COMEY MEMO BOMBSHELL: Evidence Hillary Committed A Felony, Deleted Mentions Of Evidence

"There is evidence to support a conclusion that Secretary Clinton, and others, used the private email server in a manner that was grossly negligent with respect to the handling of classified information."

A bombshell report released on Thursday reveals that former FBI Director James Comey's memo on former Secretary of State Hillary Clinton said there was "evidence to support a conclusion" that she committed a felony before subordinates removed multiple references of incriminating terms and deleted mentions of evidence that supported felony and misdemeanor criminal acts.

The website of Senate Homeland and Government Affairs Committee Chairman Sen. Ron Johnson (R-WI) released the full draft of Comey’s memo on Clinton, including the edits to the draft. The Hill reports:

The full draft, with edits, leaves little doubt that Comey originally wrote on May 2, 2016 that there was evidence that Clinton and top aides may have violated both felony and misdemeanor statutes, though he did not believe he could prove intent before a jury.

In Comey's investigation, the FBI was supposedly focused on "whether there is evidence that classified information was improperly stored or transmitted on that private system, in violation of a federal statute that makes it a felony to mishandle classified information either intentionally or in a grossly negligent way, or a second statute that makes it a misdemeanor to knowingly remove classified information from appropriate systems or storage facilities."

In Comey's memo, three sections specifically use the term "gross negligence" (emphasis added):

There is evidence to support a conclusion that Secretary Clinton, and others, used the private email server in a manner that was grossly negligent with respect to the handling of classified information. For example, seven email chains concern matters that were classified at the TS/SAP level when they were sent and received. These chains involved Secretary Clinton both sending emails about those matters and receiving emails from others about the same matters. There is evidence to support a conclusion that any reasonable person in Secretary Clinton’s position, or in the position of those government employees with whom she was corresponding about these matters, should have known that an unclassified system was no place for such an email conversation. ...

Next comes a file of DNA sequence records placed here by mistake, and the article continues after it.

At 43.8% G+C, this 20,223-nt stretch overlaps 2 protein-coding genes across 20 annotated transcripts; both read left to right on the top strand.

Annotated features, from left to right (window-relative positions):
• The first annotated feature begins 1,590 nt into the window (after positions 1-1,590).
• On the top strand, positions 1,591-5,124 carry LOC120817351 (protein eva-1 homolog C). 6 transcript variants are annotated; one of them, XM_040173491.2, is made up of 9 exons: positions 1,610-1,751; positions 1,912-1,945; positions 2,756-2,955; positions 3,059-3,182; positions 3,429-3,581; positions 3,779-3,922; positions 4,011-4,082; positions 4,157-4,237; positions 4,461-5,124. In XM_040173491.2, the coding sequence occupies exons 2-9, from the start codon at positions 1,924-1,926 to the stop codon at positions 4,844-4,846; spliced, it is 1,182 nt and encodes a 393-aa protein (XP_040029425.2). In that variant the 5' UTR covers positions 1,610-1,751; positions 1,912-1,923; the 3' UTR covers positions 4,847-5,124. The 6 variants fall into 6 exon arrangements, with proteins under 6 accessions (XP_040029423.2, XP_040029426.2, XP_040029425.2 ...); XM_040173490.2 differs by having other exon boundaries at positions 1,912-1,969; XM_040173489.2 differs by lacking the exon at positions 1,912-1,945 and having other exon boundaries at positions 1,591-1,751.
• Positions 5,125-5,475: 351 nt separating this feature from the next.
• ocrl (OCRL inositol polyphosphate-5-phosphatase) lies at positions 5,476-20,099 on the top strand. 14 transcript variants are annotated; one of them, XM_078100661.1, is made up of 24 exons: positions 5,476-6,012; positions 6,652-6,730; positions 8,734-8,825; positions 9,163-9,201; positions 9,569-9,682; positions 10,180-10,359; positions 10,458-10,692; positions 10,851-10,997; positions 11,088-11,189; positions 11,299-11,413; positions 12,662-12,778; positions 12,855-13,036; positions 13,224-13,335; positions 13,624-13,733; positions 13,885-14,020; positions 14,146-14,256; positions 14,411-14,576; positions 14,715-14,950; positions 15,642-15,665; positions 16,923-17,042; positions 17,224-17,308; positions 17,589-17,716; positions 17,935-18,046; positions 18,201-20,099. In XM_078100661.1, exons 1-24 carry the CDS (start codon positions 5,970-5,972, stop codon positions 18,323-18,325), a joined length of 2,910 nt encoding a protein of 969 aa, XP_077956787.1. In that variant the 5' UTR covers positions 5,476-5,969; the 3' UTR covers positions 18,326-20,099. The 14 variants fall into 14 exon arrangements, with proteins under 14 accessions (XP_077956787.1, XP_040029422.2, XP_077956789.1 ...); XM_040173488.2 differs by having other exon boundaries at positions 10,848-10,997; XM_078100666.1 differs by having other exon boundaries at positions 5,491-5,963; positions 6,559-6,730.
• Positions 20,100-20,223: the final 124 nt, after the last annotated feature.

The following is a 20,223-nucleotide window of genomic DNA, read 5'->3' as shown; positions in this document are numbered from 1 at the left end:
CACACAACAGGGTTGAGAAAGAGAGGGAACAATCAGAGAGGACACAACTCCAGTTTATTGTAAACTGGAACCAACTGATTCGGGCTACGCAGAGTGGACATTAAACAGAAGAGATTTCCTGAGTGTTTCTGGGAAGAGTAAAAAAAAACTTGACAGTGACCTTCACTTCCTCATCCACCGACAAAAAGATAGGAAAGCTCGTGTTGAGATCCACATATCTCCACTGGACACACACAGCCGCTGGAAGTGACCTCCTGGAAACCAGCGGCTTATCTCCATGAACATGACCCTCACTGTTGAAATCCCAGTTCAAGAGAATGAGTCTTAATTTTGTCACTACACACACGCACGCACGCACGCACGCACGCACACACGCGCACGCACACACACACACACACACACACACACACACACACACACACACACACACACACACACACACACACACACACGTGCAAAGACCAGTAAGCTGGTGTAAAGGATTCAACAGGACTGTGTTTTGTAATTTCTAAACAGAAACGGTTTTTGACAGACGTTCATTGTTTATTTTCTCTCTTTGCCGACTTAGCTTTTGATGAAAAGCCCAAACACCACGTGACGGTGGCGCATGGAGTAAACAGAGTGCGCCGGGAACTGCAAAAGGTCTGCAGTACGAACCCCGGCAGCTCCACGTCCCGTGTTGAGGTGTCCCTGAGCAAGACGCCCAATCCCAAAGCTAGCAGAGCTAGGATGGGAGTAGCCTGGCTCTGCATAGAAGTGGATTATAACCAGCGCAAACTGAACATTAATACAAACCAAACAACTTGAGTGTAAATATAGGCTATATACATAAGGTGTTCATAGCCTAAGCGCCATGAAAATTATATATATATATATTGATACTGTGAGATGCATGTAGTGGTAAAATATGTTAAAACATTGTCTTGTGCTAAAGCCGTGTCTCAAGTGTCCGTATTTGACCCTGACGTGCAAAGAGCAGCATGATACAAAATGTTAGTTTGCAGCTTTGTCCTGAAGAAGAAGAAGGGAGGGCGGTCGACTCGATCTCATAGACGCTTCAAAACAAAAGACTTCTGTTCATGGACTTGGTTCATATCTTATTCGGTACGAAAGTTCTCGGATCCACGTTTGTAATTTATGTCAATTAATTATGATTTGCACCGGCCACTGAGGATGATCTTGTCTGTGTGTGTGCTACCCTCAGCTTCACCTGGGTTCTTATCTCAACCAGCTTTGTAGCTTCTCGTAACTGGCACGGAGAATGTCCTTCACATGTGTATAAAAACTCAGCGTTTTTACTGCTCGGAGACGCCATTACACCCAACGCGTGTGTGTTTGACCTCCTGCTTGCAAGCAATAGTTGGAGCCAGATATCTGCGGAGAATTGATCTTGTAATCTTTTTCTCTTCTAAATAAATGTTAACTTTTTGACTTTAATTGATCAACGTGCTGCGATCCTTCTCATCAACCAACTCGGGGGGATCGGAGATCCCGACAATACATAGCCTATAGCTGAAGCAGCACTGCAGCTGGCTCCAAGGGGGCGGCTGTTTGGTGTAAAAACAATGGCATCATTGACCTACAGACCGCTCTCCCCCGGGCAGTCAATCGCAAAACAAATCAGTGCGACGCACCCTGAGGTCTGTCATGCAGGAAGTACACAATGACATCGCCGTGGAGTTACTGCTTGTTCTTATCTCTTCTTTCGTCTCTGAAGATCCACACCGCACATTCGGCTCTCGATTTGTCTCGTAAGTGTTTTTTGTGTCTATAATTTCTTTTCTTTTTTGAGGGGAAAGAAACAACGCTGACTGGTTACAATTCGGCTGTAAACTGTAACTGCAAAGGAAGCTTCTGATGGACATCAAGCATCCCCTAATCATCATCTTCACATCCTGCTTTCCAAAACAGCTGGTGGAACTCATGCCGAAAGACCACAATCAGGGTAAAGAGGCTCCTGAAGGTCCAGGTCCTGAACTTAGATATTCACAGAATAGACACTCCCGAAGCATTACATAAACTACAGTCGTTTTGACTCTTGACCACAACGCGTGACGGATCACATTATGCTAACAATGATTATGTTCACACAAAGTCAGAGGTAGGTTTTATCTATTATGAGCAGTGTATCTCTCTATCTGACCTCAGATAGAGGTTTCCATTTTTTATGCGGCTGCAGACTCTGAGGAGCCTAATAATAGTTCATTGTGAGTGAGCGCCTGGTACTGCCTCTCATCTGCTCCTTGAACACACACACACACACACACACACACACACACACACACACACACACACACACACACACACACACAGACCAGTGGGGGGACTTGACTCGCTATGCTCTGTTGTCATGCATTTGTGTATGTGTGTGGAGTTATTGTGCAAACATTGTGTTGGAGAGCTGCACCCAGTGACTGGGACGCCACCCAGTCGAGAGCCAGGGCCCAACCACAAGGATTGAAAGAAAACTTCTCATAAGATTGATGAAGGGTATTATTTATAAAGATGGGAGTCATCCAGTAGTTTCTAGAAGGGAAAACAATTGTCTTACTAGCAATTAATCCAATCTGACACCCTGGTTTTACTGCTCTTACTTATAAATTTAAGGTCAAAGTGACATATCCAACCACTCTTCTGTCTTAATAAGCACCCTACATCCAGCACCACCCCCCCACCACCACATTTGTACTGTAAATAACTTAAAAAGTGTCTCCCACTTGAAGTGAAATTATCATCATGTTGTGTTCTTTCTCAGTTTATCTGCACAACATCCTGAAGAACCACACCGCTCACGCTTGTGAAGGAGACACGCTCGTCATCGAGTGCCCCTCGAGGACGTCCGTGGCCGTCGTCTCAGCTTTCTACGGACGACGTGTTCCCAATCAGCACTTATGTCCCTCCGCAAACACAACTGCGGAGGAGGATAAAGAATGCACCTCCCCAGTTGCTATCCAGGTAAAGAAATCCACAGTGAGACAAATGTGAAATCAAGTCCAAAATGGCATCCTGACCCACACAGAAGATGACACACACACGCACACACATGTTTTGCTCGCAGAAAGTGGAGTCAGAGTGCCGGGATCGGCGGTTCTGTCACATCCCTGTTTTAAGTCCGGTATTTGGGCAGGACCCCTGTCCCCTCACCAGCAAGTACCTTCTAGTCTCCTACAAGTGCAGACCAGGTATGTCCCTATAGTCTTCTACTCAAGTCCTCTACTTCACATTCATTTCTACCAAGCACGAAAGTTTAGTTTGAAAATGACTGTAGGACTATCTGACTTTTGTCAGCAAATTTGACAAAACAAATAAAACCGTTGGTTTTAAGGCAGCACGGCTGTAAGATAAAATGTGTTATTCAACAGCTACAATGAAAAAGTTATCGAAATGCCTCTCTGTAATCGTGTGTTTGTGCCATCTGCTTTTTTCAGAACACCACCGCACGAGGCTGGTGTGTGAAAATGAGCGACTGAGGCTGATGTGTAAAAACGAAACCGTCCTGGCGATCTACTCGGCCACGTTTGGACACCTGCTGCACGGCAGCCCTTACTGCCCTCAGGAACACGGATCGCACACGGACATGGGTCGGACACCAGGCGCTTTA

Similarly, In addition to this highly sensitive information, we also found the sheer volume of information that was properly classified as Secret by the U.S. Intelligence Community at the time it was discussed on email (that is, excluding the “up classified” emails). This is especially concerning because all of these emails were housed on servers not supported by full-time security staff, like those found at Departments and Agencies of the U.S. Government. supports an inference that the participants were grossly negligent in their handling of that information. ...

Although there is evidence of potential violations of the statute proscribing gross negligence in the handling of classified information and of the statute proscribing misdemeanor mishandling, my judgment is that no reasonable prosecutor would bring such a case. At the outset, we are not aware of a case where anyone has been charged solely based on the “gross negligence” prohibition in the statute.

The Hill's John Solomon also notes that Senator Johnson sent a letter to FBI Director Christopher Wray demanding to know why massive edits were made to Comey's draft and why they were made by subordinates.

“The edits to Director Comey’s public statement, made months prior to the conclusion of the FBI’s investigation of Secretary Clinton’s conduct, had a significant impact on the FBI’s public evaluation of the implications of her actions,” Johnson wrote. “This effort, seen in light of the personal animus toward then-candidate Trump by senior agents leading the Clinton investigation and their apparent desire to create an ‘insurance policy’ against Mr. Trump’s election, raise profound questions about the FBI’s role and possible interference in the 2016 presidential election.”

Johnson is referring to FBI agent Peter Strzok, who wrote in text messages to a lawyer at the FBI with whom he was having an affair, that the FBI needed an "insurance policy" in case Donald Trump became president. Strzok texted FBI lawyer Lisa Page:

“I want to believe the path you threw out for consideration in Andy's office” – an apparent reference to Deputy FBI Director Andrew McCabe – “that there's no way he gets elected – but I'm afraid we can't take that risk. It's like an insurance policy in the unlikely event you die before you're 40 . . . ."​

The Daily Wire's Ben Shapiro addressed the gravity of that one text message, writing, "This looks an awful lot like motivation for launching an investigation into Trump in order to sink Trump as a hedge against Trump’s victory. The FBI’s investigation into Russian governmental interference in the election began in July 2016, just weeks before Strzok’s text message. And that means that there is now more of a smoking gun of FBI corruption against Trump than there is of Trump colluding with Russia."

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